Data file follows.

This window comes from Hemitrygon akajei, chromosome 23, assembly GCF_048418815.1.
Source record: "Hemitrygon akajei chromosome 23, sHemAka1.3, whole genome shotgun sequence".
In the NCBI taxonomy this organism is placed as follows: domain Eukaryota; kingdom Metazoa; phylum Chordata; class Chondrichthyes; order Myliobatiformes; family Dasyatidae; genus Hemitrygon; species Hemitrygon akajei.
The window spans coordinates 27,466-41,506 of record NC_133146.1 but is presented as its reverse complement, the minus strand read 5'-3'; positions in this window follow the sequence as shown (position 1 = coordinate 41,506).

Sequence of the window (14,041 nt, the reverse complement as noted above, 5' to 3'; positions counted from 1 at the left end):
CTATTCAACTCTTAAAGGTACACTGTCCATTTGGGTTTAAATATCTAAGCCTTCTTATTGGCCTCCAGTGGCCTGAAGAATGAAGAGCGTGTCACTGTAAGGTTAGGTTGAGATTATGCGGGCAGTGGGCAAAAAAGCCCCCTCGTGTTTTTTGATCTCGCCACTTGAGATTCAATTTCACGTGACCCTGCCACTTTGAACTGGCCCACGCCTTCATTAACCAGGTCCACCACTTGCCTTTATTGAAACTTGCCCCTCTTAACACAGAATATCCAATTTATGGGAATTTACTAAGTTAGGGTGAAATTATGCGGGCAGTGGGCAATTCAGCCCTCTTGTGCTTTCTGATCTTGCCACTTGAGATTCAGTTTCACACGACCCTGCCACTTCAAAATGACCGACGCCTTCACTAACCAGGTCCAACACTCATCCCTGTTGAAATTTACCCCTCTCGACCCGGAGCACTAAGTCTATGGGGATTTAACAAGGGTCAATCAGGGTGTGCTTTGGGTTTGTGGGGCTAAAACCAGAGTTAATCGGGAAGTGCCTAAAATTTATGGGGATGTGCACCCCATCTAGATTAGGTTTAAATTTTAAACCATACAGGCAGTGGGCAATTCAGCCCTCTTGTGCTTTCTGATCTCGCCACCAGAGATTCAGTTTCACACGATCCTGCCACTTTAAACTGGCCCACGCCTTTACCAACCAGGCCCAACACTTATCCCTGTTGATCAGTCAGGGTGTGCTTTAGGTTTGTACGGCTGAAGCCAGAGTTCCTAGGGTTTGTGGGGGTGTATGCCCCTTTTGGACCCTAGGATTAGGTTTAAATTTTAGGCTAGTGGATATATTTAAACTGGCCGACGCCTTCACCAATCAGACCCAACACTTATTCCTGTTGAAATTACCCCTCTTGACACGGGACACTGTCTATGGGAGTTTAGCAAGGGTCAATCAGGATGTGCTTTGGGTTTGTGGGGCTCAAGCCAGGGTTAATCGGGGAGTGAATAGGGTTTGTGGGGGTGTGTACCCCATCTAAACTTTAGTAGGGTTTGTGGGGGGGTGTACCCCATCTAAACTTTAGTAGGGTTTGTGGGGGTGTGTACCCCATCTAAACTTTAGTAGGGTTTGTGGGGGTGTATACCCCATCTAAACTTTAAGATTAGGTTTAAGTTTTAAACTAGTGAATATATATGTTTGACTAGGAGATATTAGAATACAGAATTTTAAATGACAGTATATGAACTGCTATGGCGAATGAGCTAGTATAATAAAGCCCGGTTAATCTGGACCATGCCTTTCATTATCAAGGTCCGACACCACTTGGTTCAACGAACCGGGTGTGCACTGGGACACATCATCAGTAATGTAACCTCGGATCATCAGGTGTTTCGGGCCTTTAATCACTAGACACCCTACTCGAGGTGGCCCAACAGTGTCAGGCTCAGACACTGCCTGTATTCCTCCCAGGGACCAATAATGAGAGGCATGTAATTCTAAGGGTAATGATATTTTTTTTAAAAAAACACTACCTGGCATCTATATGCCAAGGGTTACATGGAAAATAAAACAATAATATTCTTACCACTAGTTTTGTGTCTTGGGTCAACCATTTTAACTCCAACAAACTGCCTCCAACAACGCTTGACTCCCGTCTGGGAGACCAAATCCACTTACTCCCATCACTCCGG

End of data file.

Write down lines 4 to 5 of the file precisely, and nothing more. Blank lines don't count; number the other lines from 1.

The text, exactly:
The window spans coordinates 27,466-41,506 of record NC_133146.1 but is presented as its reverse complement, the minus strand read 5'-3'; positions in this window follow the sequence as shown (position 1 = coordinate 41,506).

Sequence of the window (14,041 nt, the reverse complement as noted above, 5' to 3'; positions counted from 1 at the left end):